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Curiosities of Literature: A Book-lover's Anthology of Literary Erudition

3.24  ·  Rating Details  ·  214 Ratings  ·  45 Reviews
How much heavier was Thackeray's brain than Walt Whitman's? Which novels do American soldiers read? When did cigarettes start making an appearance in English literature? And, while we're about it, who wrote the first Western, is there any link between asthma and literary genius, and what really happened on Dorothea's wedding night in Middlemarch?

In Curiosities of Literatur
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Paperback, 304 pages
Published November 5th 2009 by Arrow (first published 2008)
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(showing 1-30 of 641)
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Moira Russell
Two reviewers on Amazon.com: "Sutherland's witty pomposity will either entertain you or drive you mad. Unfortunately, I found myself in the latter category. Consider which camp you belong to before reading this one." "Unlike the other reviewer who pronounced Sutherland pompous and arrogant, I found this book is so witty and enjoyable that I actually read part of it at the beach." I am firmly in the beach-reading camp. To paraphrase Lincoln, if this is the kind of thing you like, you'll love it, ...more
Rob
May 22, 2014 Rob rated it really liked it  ·  review of another edition
Shelves: non-fiction, 2014
A grab bag - sometimes funny, sometimes sly. If you didn't know that Brontë is a 'patriotic' re-rendering of Irish surname Prunty, or why we say Shavian, Bellovian etc. but we have no adjective for Jane Austen, and these things interest you, then this is a place to spend a little while. Sutherland is a witty enough MC, with a broad literary church that even goes as far as to include a synopsis of the neo-Nazi fantasy opus Kingdom Come.

The structure is loose, ranging around names of authors, mone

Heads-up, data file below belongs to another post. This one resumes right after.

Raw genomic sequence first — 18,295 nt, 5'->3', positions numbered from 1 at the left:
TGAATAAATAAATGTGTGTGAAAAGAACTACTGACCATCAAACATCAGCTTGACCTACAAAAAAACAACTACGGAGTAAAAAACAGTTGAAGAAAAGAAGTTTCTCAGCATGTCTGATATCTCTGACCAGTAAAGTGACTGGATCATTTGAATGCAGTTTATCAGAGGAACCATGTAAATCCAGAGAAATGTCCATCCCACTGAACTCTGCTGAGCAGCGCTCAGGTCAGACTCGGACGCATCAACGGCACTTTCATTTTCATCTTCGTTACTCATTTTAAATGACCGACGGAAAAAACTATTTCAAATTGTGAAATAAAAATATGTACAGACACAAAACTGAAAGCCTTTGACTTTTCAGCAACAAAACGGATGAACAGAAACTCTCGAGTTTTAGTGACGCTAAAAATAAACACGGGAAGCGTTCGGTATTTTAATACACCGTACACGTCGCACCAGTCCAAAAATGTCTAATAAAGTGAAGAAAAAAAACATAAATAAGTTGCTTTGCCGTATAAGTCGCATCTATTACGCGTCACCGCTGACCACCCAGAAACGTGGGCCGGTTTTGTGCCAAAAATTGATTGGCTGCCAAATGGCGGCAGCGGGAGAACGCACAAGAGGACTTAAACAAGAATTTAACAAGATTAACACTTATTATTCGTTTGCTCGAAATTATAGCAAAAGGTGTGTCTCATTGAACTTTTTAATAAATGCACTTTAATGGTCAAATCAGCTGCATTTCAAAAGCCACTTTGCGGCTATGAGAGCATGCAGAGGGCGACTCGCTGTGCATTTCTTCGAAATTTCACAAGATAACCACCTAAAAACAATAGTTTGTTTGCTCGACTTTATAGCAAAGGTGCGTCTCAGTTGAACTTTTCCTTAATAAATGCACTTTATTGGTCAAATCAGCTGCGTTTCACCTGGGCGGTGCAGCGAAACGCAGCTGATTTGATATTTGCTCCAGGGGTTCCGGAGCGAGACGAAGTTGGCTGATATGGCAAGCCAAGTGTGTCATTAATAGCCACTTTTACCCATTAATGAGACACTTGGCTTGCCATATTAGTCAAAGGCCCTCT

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Lisa Houlihan
Oxford University Press published his earlier books but I guess Sutherland has come down in the world. Teaching at Cal Tech doesnt strike me as slumming but maybe to OUP it is. This book is from Skyhorse Publishing, and Ill go out on a limb here and posit that Skyhorse doesnt hew to the same standards OUP does.

This is even worse in its proofreading and typesetting errors than How to Read a Novel. It is rife with stray commas (Bairds Trilby is, significantly like p. 86; downstream, exploitation
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Matthew
Apr 25, 2015 Matthew rated it it was ok  ·  review of another edition
Solid 2.5 stars. This is essentially a collection of random trivia on literature (mostly novels). It was fun to pick up so many new tidbits on well-known books but I couldn't shake my overall impression of this book, which is that the writing could be a bit stuffy. One of the reviews on the back cover says, "This literary miscellany is so rich it is best consumed at intervals," and I think that's exactly right. I had to read this book a few pages at a time. So not bad, just, not a quick page-tur ...more
Monique
A lot of literary tidbits from longest novel to how authors committed suicide to product placement and ghost writing as contemporary practices.

Interesting in a trivia kind of way. Many entries would be great comversation starters at a party. Sadly, I do not party much anymore and my short term memory being what it is, I am likely to miss the most important aspect in the retelling.